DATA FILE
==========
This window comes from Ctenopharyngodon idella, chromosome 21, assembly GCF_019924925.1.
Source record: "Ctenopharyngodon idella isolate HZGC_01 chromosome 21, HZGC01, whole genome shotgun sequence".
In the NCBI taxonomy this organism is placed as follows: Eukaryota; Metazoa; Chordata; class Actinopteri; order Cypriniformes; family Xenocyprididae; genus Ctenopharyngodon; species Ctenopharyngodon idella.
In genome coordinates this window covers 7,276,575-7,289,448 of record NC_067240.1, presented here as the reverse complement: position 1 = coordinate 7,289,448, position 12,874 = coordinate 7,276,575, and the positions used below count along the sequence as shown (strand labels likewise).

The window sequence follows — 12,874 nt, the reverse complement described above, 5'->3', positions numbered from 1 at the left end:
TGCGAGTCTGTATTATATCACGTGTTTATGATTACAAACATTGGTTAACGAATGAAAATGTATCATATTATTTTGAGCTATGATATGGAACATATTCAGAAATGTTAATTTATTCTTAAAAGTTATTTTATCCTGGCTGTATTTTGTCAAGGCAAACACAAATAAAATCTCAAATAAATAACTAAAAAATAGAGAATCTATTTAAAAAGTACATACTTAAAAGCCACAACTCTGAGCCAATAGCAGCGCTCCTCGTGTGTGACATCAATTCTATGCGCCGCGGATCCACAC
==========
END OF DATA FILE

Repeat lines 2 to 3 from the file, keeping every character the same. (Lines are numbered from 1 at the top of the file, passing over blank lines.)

Source record: "Ctenopharyngodon idella isolate HZGC_01 chromosome 21, HZGC01, whole genome shotgun sequence".
In the NCBI taxonomy this organism is placed as follows: Eukaryota; Metazoa; Chordata; class Actinopteri; order Cypriniformes; family Xenocyprididae; genus Ctenopharyngodon; species Ctenopharyngodon idella.